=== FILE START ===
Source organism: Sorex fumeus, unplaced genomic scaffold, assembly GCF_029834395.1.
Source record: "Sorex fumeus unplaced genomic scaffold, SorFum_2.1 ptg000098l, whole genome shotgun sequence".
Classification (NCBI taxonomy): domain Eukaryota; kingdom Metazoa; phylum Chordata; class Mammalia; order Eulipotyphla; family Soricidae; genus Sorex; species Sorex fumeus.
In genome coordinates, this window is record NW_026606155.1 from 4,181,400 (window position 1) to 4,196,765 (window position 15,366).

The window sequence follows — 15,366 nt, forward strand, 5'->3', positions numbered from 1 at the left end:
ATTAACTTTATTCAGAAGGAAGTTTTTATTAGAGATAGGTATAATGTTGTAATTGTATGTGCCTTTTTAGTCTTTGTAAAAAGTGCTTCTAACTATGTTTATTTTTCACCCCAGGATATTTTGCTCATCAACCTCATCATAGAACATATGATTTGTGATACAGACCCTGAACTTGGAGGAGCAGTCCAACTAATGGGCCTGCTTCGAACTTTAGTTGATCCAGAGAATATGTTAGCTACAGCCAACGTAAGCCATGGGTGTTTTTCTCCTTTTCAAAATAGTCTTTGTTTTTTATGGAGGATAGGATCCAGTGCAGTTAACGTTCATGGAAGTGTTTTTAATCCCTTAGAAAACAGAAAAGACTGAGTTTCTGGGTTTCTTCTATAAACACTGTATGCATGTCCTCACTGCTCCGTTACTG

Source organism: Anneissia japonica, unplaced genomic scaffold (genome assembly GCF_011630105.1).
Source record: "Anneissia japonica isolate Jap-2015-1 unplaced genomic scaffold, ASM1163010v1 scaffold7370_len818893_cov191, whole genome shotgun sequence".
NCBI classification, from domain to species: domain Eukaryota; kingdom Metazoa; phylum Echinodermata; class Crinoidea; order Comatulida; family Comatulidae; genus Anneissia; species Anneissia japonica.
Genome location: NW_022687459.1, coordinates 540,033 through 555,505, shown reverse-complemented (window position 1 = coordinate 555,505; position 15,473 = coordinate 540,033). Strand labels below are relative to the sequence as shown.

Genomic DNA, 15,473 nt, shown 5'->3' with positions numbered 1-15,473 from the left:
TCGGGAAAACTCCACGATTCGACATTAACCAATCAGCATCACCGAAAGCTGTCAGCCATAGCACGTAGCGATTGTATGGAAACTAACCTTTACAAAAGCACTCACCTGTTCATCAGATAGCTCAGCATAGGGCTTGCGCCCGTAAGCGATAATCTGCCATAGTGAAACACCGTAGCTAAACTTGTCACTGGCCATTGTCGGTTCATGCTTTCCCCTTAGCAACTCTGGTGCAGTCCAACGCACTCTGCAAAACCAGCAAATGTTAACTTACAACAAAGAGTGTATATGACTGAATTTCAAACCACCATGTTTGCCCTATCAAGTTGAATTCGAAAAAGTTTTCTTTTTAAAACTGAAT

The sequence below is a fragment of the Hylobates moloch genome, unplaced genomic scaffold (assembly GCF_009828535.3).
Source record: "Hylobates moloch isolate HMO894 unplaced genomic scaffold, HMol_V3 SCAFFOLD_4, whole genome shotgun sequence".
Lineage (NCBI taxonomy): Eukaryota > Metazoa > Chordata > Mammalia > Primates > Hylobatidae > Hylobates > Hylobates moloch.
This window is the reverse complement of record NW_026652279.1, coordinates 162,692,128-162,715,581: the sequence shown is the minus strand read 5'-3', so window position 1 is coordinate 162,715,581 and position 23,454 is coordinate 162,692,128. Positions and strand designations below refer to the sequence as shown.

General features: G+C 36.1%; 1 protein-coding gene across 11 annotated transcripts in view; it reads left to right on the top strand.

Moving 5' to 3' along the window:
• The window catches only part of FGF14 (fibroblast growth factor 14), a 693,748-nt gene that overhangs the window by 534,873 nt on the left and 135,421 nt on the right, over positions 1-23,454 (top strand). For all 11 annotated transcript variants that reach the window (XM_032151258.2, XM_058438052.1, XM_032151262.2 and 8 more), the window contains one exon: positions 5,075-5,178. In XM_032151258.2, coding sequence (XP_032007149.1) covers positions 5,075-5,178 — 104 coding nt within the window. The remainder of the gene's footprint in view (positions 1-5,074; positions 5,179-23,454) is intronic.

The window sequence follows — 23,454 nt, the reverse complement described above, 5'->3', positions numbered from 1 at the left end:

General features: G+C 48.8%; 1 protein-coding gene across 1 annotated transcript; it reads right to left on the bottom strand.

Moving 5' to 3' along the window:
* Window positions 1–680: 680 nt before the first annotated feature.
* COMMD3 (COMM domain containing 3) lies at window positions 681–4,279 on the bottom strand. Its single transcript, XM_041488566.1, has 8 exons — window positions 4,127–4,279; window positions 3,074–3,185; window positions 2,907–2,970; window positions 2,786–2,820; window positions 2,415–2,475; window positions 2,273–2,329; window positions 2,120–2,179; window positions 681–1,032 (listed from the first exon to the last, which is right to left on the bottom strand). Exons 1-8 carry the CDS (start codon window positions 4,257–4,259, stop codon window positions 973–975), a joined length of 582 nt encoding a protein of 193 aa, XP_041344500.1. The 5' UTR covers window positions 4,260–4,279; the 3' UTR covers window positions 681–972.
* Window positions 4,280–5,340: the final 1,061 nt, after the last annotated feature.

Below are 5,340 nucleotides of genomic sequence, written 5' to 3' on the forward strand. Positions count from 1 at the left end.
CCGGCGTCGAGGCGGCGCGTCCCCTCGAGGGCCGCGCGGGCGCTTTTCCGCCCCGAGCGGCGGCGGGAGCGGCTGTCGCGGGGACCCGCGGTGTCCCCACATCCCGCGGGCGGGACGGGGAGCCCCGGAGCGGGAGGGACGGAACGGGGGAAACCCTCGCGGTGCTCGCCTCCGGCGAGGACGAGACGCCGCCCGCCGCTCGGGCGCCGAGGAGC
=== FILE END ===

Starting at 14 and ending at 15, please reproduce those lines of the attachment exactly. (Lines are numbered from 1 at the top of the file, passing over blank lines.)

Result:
Source record: "Hylobates moloch isolate HMO894 unplaced genomic scaffold, HMol_V3 SCAFFOLD_4, whole genome shotgun sequence".
Lineage (NCBI taxonomy): Eukaryota > Metazoa > Chordata > Mammalia > Primates > Hylobatidae > Hylobates > Hylobates moloch.